American engineer Scott Brusaw's photovoltaic, LED-imbued tiles could reduce greenhouse gases by 75%.
Back in 2012, electrical engineer Scott Brusaw saw potential on the street. Or, not on the street, but in it. And not just potential, either; potential energy.
Over the past few years, Brusaw has been hard at work on a project that could very well revolutionize energy-efficient transportation. Normally, we only think of roads as paved (and unpaved) pathways from place to place. Imbued with individually controllable LEDs, and photovoltaic cells, however, these simple infrastructural fundaments have the potential to power our entire nation.
Solar Roadways, Brusaw's plan to "pave" roads with tessellating solar tiles, is almost obvious in its effective elegance and simplicity. Not only can his Solar Roadways transmute the sun's energy directly into the grid, light up, and melt snow, Brusaw claims his "smart" streets could reduce greenhouse gases by up to 75%.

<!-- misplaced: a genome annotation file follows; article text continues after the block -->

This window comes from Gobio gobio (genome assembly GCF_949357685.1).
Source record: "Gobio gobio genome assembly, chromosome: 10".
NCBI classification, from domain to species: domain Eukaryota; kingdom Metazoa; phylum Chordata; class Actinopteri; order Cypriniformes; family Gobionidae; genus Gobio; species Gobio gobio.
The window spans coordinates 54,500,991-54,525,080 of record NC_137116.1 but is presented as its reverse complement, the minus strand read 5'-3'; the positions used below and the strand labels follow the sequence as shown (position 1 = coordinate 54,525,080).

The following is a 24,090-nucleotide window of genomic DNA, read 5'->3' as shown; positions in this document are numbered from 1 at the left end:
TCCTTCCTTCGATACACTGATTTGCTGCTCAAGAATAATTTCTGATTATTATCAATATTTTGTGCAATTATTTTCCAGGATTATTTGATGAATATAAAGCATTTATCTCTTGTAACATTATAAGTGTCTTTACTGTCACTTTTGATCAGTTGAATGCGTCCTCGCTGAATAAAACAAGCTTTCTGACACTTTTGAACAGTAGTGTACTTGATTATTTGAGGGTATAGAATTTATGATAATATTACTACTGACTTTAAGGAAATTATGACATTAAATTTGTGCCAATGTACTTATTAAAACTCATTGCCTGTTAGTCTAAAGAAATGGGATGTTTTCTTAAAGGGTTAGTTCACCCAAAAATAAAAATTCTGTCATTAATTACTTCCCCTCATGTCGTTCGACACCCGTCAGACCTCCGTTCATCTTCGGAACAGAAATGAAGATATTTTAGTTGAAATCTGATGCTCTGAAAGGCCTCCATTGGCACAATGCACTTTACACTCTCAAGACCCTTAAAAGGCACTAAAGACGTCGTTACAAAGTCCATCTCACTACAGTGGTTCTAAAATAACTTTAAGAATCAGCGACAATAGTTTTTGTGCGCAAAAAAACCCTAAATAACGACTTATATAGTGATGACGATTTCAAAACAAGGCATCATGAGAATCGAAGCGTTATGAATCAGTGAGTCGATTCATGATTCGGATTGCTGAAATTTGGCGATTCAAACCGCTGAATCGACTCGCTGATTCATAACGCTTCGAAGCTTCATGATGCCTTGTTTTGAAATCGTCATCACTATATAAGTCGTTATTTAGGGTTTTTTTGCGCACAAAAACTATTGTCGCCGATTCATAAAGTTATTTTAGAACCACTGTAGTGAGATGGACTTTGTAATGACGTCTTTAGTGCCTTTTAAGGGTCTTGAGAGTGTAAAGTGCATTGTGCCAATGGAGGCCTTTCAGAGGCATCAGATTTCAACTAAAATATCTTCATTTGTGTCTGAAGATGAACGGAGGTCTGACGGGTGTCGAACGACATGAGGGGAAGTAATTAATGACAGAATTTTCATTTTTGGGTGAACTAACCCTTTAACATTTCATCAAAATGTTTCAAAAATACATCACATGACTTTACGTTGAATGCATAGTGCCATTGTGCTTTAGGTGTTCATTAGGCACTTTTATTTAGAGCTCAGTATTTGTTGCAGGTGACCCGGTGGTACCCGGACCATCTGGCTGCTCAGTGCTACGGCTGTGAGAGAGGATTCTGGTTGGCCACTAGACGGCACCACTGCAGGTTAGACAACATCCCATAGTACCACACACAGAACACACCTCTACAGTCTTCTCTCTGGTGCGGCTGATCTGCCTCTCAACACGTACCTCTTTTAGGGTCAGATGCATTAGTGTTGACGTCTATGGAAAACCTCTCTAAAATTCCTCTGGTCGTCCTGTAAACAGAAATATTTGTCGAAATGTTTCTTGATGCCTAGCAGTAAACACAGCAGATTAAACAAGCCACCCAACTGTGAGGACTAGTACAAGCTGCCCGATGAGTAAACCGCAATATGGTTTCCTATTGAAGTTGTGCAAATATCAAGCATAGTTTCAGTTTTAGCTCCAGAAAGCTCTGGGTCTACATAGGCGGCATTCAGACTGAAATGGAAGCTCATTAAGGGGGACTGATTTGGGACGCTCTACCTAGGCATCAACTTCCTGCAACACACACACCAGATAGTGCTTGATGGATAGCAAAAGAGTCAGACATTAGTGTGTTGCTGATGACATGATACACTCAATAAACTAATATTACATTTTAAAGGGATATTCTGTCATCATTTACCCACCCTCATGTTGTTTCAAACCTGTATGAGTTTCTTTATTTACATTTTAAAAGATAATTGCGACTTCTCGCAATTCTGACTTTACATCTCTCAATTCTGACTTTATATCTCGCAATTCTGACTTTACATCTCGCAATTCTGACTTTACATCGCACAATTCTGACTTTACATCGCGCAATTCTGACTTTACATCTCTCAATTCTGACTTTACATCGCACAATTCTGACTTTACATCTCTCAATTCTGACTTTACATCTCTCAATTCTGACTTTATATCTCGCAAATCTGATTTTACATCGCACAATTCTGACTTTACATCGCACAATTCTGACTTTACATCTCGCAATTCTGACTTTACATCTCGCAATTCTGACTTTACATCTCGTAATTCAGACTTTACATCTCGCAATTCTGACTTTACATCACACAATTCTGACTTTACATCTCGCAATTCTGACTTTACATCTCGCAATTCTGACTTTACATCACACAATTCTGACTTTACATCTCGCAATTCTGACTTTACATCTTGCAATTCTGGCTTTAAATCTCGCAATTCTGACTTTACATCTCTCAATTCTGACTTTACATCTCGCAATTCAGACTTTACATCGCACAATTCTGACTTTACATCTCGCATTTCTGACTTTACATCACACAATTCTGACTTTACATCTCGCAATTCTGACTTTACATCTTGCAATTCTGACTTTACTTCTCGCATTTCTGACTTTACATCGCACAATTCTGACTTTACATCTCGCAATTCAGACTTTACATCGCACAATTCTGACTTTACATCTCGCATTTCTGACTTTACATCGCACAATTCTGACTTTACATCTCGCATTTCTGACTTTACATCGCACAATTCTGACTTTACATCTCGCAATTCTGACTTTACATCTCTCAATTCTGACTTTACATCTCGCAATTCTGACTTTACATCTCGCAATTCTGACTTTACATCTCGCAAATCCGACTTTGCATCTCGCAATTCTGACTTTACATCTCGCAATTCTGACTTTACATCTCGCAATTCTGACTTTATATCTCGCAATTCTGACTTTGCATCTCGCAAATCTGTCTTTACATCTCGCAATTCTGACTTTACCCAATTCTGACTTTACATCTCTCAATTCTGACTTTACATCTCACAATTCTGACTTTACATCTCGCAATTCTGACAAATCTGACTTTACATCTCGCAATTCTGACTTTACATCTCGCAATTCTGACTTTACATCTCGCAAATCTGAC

Asserts Brusaw, via Solar Roadways' running Indiegogo fund, "Solar Roadways is a modular paving system of solar panels that can withstand the heaviest of trucks (250,000 pounds). These Solar Road Panels can be installed on roads, parking lots, driveways, sidewalks, bike paths, playgrounds... literally any surface under the sun. They pay for themselves primarily through the generation of electricity, which can power homes and businesses connected via driveways and parking lots. A nationwide system could produce more clean renewable energy than a country uses as a whole." [Editor's note: click the link for Solar Roadways' actual usage statistics. You won't be disappointed.]
Solar Roadways give us hope. They're an ingenious invention with the potential to improve both infrastructure and many existing environmental issues-at-large. Our real question is, what took us so long?
Below, video documentation, photographs, and renderings of the solar tiles that make up Scott Brusaw's Solar Roadways: